Netting Migrant Owls – The Basics

Note: The capture and banding of any wild bird, including owls, is strictly governed by federal, state and provincial laws, and is illegal without necessary permits. For information on bird banding regulations in the United States, contact the federal Bird Banding Lab ; in Canada, contact the Canadian Wildlife Service .


©Scott Weidensaul

Capturing migrant owls largely depends on the use of mist nets and a mechanical audiolure with which to attract them. Details of net arrays and layouts vary significantly among stations, depending on terrain, habitat and the species being targeted. What is offered here is a basic plan that has proven itself over time.

The importance of standardization: Simply banding migrant owls and reporting recaptures is obviously beneficial, but to maximize the value of a netting operation, we strongly urge banders to settle on a standardized layout and operation, and maintain records of effort so that their results can be normalized and compared with other sites. For a thorough explanation of the importance of standardization in monitoring migrant owl population trends, see Dunn 1999.

Banders should record the following measures of effort: hours of audiolure time, area of nets, and a calculation of captures per effort (ideally, owls per 102m per 100 hours of audiolure time). Use of a net area measure (102m) rather than simple net-hours allows for comparison between sites with single-tier nets and double-tier arrays.

©David F. Brinker

Net size: Most owl banding is conducted with several 12m mist nets, with the mesh size varying with the targeted species. For small owls like northern saw-whet, boreal, flammulated and screech-owls, 60mm nets (“thrush nets”) in 120 denier are recommended. For medium owls (long-eared and barn), 121mm nets (“duck nets”) in 220 denier are preferable. Passerine nets (30 and 36mm) can be used in a pinch, especially if the trammel lines are pushed together to create deep pockets, but even small owls can climb out, and your capture rate will suffer.

Net arrays: Banders have tried a bewildering range of net layouts, from simple lines to triangles, squares, crosses and zigzags. Some stations even deploy double-high (tiered) nets. Most stations, however, use a simple line of at least three or four 12m nets, with the audiolure placed at the center of the line. We recommend a minimum of four 12m nets. (Bear in mind that in autumn hardwood forests, more nets mean more fallen leaves to remove on windy nights – not an insignificant consideration, when a single net may snag hundreds of leaves on a bad night.)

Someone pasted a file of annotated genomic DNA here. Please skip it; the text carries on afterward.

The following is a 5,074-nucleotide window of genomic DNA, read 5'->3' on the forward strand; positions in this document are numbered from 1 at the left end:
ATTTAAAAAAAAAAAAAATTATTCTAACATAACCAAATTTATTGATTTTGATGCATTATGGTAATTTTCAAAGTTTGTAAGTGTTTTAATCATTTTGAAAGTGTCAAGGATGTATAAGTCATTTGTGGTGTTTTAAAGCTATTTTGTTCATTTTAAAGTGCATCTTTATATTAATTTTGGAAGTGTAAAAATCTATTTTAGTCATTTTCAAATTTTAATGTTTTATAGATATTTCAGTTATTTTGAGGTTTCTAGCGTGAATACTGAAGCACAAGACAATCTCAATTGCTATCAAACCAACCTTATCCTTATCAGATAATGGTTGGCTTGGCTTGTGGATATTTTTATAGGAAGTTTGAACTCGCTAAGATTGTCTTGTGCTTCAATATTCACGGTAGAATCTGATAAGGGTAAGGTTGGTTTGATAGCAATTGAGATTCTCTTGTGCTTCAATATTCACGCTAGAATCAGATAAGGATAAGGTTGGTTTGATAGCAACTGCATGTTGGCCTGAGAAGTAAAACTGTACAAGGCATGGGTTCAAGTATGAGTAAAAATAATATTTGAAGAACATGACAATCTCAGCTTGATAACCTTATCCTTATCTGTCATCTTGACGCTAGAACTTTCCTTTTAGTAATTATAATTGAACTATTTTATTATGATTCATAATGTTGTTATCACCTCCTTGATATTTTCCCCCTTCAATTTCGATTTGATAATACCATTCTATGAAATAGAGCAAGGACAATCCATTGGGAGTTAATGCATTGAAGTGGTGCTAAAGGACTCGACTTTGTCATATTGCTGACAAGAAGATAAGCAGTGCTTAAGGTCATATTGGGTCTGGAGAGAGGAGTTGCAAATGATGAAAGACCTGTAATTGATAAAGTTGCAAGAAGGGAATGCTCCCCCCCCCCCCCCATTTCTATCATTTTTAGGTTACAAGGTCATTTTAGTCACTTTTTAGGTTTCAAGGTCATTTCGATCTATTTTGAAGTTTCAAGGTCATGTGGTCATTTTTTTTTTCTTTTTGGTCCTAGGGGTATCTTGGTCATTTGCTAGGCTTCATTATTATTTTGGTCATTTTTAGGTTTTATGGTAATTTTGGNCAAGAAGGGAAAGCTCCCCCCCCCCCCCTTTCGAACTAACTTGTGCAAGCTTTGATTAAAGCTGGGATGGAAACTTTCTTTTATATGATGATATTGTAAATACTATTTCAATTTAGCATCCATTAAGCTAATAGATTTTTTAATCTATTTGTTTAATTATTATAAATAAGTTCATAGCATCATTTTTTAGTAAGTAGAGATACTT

©David F. Brinker

There is evidence that smaller saw-whet owls (presumably male) and recaptures are more likely to be caught farther away from the audiolure, suggesting that a short line or closed array like a triangle will miss some owls (Whalen and Watts, 1999). Partly for that reason, and also on the assumption that some owls will simply circle the array and evade capture, we do not recommend the use of triangles or squares.

Siting banding stations, and placing nets: In many cases, owls captured at night will be lured from active migration, and so netting can be successful in what would otherwise be considered inappropriate habitat. But while is not essential to chose “typical” owl habitat, there are several aspects of siting that will increase success. What follows pertains largely to saw-whet owl stations.

Because the audiolure is most effective at high volume, a relatively remote location (or one with deaf or sympathetic neighbors) is a good starting point. Most banding sites are located in large areas of forest, often on or along ridgelines, or on coastal locations (ocean or Great Lakes) but again, this is not essential.

©Aura Stauffer

The nets, however, should be placed in thick understory cover whenever possible. Small owls feel more secure from attack in thick cover, and as with diurnal passerine netting, the understory will serve to break up the out line of the nets. An ideal setting would be fairly narrow net lanes cut through dense evergreen cover (conifers, laurels, etc.). Avoid netting in fields, bogs and other open locations.

Net lane orientation (N-S, E-W, etc.) seems to make no difference. Observations of responding owls shows that saw-whets often fly back and forth in the surrounding vegetation for quite a while before being netted, so there is no need to place the net line perpendicular to the presumed direction of travel.

Audiolure: The use of an audiolure is essential to capturing a reasonable number of migrant owls. To be effective, the sound system used should produce 90-110 dB; within reason, the louder the lure, the larger the area being sampled, and the higher the capture rate. A single audiolure is usually placed near the middle of the net array with two speakers aimed in opposite directions. The speakers can be placed on the ground, or on posts 1-2m high.

Audiolures can take a variety of forms. The most basic is a large CD player (“boom box”), which can work for exploratory efforts, but has several drawbacks. Few boom boxes produce the required volume, and unless there is a nearby electrical source, they consume too many batteries (think green) operating through the night in frequently cold conditions. Digital or tape-player predator calls are an improvement, but again, few produce the required volume. One that has received good reviews from users, however, is the Fox Pro NX3.